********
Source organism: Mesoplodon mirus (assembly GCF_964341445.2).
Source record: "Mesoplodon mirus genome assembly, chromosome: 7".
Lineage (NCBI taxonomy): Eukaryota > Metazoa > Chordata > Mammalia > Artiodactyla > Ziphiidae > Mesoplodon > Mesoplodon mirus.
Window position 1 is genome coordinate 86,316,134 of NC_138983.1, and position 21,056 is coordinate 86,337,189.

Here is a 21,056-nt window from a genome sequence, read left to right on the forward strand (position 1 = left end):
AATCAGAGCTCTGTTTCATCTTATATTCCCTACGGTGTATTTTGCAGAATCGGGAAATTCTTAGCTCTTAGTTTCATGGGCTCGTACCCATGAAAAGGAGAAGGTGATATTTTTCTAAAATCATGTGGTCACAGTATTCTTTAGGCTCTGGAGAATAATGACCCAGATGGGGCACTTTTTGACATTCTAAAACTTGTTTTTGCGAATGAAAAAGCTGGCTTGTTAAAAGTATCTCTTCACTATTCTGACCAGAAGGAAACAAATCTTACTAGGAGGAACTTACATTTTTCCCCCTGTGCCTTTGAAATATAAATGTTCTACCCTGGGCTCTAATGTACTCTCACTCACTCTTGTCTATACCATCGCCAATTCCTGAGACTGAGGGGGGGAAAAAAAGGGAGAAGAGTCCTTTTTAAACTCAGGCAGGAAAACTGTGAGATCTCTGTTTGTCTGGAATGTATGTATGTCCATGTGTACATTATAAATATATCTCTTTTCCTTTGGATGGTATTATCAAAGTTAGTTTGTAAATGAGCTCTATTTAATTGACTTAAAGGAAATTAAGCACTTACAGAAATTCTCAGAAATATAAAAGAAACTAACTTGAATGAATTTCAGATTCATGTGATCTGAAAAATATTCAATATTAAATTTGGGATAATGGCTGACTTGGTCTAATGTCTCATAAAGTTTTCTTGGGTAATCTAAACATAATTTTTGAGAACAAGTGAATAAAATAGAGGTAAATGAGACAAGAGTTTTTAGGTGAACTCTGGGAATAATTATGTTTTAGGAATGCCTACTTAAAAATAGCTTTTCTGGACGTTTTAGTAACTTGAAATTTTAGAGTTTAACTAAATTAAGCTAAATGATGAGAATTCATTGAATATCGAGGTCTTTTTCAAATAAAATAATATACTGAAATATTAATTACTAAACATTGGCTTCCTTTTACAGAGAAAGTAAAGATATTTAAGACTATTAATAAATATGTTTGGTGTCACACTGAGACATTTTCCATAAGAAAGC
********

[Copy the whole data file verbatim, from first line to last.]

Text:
Source organism: Mesoplodon mirus (assembly GCF_964341445.2).
Source record: "Mesoplodon mirus genome assembly, chromosome: 7".
Lineage (NCBI taxonomy): Eukaryota > Metazoa > Chordata > Mammalia > Artiodactyla > Ziphiidae > Mesoplodon > Mesoplodon mirus.
Window position 1 is genome coordinate 86,316,134 of NC_138983.1, and position 21,056 is coordinate 86,337,189.

Here is a 21,056-nt window from a genome sequence, read left to right on the forward strand (position 1 = left end):
AATCAGAGCTCTGTTTCATCTTATATTCCCTACGGTGTATTTTGCAGAATCGGGAAATTCTTAGCTCTTAGTTTCATGGGCTCGTACCCATGAAAAGGAGAAGGTGATATTTTTCTAAAATCATGTGGTCACAGTATTCTTTAGGCTCTGGAGAATAATGACCCAGATGGGGCACTTTTTGACATTCTAAAACTTGTTTTTGCGAATGAAAAAGCTGGCTTGTTAAAAGTATCTCTTCACTATTCTGACCAGAAGGAAACAAATCTTACTAGGAGGAACTTACATTTTTCCCCCTGTGCCTTTGAAATATAAATGTTCTACCCTGGGCTCTAATGTACTCTCACTCACTCTTGTCTATACCATCGCCAATTCCTGAGACTGAGGGGGGGAAAAAAAGGGAGAAGAGTCCTTTTTAAACTCAGGCAGGAAAACTGTGAGATCTCTGTTTGTCTGGAATGTATGTATGTCCATGTGTACATTATAAATATATCTCTTTTCCTTTGGATGGTATTATCAAAGTTAGTTTGTAAATGAGCTCTATTTAATTGACTTAAAGGAAATTAAGCACTTACAGAAATTCTCAGAAATATAAAAGAAACTAACTTGAATGAATTTCAGATTCATGTGATCTGAAAAATATTCAATATTAAATTTGGGATAATGGCTGACTTGGTCTAATGTCTCATAAAGTTTTCTTGGGTAATCTAAACATAATTTTTGAGAACAAGTGAATAAAATAGAGGTAAATGAGACAAGAGTTTTTAGGTGAACTCTGGGAATAATTATGTTTTAGGAATGCCTACTTAAAAATAGCTTTTCTGGACGTTTTAGTAACTTGAAATTTTAGAGTTTAACTAAATTAAGCTAAATGATGAGAATTCATTGAATATCGAGGTCTTTTTCAAATAAAATAATATACTGAAATATTAATTACTAAACATTGGCTTCCTTTTACAGAGAAAGTAAAGATATTTAAGACTATTAATAAATATGTTTGGTGTCACACTGAGACATTTTCCATAAGAAAGC